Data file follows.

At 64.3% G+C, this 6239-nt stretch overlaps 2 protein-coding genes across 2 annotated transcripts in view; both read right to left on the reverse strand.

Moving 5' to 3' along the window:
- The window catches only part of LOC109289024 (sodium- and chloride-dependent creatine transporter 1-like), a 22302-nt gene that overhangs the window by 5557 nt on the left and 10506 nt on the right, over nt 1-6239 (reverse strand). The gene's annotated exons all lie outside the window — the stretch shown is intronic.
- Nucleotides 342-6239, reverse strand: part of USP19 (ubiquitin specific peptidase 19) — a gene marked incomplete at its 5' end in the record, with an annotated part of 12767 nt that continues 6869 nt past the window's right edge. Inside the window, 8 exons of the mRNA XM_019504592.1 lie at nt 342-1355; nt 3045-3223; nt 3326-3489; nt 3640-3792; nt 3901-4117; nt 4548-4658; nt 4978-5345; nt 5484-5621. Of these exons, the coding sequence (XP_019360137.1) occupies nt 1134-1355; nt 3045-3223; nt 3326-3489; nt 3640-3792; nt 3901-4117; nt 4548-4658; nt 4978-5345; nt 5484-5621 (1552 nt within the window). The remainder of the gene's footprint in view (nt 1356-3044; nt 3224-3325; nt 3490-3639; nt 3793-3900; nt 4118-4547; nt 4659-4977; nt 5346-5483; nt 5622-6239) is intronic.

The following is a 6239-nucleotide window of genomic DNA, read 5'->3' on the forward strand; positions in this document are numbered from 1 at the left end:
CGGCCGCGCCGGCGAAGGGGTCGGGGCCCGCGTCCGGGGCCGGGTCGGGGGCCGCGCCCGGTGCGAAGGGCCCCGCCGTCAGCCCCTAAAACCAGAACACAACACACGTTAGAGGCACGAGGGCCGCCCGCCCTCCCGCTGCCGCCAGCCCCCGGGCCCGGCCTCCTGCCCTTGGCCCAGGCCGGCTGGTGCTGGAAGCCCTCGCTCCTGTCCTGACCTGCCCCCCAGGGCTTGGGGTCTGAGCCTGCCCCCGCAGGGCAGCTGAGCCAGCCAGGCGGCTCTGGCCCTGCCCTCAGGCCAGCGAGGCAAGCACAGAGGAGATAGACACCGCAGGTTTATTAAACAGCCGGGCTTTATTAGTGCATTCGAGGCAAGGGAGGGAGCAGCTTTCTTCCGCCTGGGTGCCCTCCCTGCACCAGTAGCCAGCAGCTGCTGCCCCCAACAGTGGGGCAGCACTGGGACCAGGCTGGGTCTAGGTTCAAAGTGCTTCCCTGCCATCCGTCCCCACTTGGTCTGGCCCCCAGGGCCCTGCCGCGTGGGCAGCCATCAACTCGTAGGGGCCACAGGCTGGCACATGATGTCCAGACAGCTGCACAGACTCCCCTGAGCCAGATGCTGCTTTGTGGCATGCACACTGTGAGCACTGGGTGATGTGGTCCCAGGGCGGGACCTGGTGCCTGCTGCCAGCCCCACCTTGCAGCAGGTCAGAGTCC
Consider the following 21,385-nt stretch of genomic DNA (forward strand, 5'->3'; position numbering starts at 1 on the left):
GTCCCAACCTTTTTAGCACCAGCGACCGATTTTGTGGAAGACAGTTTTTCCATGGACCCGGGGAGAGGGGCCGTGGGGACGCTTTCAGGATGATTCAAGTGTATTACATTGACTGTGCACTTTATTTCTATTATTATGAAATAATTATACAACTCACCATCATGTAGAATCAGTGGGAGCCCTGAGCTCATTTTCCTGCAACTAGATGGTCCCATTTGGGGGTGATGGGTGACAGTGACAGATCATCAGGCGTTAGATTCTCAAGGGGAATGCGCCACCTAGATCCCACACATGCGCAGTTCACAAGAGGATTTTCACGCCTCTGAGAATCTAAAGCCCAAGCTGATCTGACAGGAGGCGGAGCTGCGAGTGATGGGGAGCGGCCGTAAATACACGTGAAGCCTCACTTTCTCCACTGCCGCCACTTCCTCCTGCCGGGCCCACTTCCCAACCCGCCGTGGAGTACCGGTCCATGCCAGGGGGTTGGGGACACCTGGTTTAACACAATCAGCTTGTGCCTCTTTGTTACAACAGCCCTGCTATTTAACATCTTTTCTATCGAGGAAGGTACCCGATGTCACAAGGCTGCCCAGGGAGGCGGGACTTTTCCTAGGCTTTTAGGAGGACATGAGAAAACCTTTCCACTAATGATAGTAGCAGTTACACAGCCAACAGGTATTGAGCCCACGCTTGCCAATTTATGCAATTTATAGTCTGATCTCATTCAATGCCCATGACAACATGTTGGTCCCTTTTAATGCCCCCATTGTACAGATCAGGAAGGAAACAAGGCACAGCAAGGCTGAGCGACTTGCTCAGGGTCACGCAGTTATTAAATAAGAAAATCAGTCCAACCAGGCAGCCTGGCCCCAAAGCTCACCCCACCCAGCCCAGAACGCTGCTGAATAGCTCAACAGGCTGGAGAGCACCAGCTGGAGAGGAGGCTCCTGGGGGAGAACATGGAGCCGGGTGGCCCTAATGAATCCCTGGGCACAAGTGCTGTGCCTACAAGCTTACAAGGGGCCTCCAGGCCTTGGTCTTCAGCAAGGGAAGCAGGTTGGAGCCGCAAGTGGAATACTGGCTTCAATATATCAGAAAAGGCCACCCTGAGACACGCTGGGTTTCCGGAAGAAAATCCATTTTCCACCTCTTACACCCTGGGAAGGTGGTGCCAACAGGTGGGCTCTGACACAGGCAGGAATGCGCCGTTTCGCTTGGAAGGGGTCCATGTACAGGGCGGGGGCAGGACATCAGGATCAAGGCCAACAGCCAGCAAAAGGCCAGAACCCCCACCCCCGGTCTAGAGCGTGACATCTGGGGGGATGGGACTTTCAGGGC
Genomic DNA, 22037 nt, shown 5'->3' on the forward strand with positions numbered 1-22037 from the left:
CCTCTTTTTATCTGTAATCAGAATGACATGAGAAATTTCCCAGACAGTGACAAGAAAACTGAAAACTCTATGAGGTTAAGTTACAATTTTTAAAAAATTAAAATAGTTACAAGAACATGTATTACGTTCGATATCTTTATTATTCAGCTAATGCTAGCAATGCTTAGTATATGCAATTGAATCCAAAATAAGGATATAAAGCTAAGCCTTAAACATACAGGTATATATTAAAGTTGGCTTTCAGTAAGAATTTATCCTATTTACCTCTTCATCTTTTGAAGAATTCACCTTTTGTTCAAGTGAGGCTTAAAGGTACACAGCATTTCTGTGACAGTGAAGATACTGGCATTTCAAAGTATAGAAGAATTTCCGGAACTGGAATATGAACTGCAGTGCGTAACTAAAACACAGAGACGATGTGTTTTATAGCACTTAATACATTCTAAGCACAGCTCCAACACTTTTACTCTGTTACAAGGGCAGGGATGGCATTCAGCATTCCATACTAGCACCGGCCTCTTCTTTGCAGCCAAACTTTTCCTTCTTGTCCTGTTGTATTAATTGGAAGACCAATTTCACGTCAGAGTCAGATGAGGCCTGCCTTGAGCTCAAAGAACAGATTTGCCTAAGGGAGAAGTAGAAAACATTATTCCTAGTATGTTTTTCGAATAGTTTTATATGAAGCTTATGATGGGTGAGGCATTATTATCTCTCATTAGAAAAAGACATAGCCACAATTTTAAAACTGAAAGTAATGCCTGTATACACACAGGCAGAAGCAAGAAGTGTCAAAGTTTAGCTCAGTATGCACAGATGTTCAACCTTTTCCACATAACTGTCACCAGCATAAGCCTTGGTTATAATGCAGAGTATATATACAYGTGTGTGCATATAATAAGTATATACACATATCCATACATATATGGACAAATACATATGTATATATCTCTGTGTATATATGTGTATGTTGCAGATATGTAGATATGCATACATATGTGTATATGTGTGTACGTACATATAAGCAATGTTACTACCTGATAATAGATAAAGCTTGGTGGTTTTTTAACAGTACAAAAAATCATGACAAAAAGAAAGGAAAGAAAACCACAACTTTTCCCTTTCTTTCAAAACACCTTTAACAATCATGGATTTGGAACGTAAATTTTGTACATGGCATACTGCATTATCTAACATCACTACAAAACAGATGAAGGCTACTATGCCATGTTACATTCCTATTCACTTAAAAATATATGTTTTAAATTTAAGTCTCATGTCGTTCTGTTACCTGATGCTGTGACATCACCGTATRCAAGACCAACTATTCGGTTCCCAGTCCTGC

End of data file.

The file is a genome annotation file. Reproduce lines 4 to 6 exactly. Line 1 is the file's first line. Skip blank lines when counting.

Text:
- Nucleotides 342-6239, reverse strand: part of USP19 (ubiquitin specific peptidase 19) — a gene marked incomplete at its 5' end in the record, with an annotated part of 12767 nt that continues 6869 nt past the window's right edge. Inside the window, 8 exons of the mRNA XM_019504592.1 lie at nt 342-1355; nt 3045-3223; nt 3326-3489; nt 3640-3792; nt 3901-4117; nt 4548-4658; nt 4978-5345; nt 5484-5621. Of these exons, the coding sequence (XP_019360137.1) occupies nt 1134-1355; nt 3045-3223; nt 3326-3489; nt 3640-3792; nt 3901-4117; nt 4548-4658; nt 4978-5345; nt 5484-5621 (1552 nt within the window). The remainder of the gene's footprint in view (nt 1356-3044; nt 3224-3325; nt 3490-3639; nt 3793-3900; nt 4118-4547; nt 4659-4977; nt 5346-5483; nt 5622-6239) is intronic.

The following is a 6239-nucleotide window of genomic DNA, read 5'->3' on the forward strand; positions in this document are numbered from 1 at the left end:
CGGCCGCGCCGGCGAAGGGGTCGGGGCCCGCGTCCGGGGCCGGGTCGGGGGCCGCGCCCGGTGCGAAGGGCCCCGCCGTCAGCCCCTAAAACCAGAACACAACACACGTTAGAGGCACGAGGGCCGCCCGCCCTCCCGCTGCCGCCAGCCCCCGGGCCCGGCCTCCTGCCCTTGGCCCAGGCCGGCTGGTGCTGGAAGCCCTCGCTCCTGTCCTGACCTGCCCCCCAGGGCTTGGGGTCTGAGCCTGCCCCCGCAGGGCAGCTGAGCCAGCCAGGCGGCTCTGGCCCTGCCCTCAGGCCAGCGAGGCAAGCACAGAGGAGATAGACACCGCAGGTTTATTAAACAGCCGGGCTTTATTAGTGCATTCGAGGCAAGGGAGGGAGCAGCTTTCTTCCGCCTGGGTGCCCTCCCTGCACCAGTAGCCAGCAGCTGCTGCCCCCAACAGTGGGGCAGCACTGGGACCAGGCTGGGTCTAGGTTCAAAGTGCTTCCCTGCCATCCGTCCCCACTTGGTCTGGCCCCCAGGGCCCTGCCGCGTGGGCAGCCATCAACTCGTAGGGGCCACAGGCTGGCACATGATGTCCAGACAGCTGCACAGACTCCCCTGAGCCAGATGCTGCTTTGTGGCATGCACACTGTGAGCACTGGGTGATGTGGTCCCAGGGCGGGACCTGGTGCCTGCTGCCAGCCCCACCTTGCAGCAGGTCAGAGTCC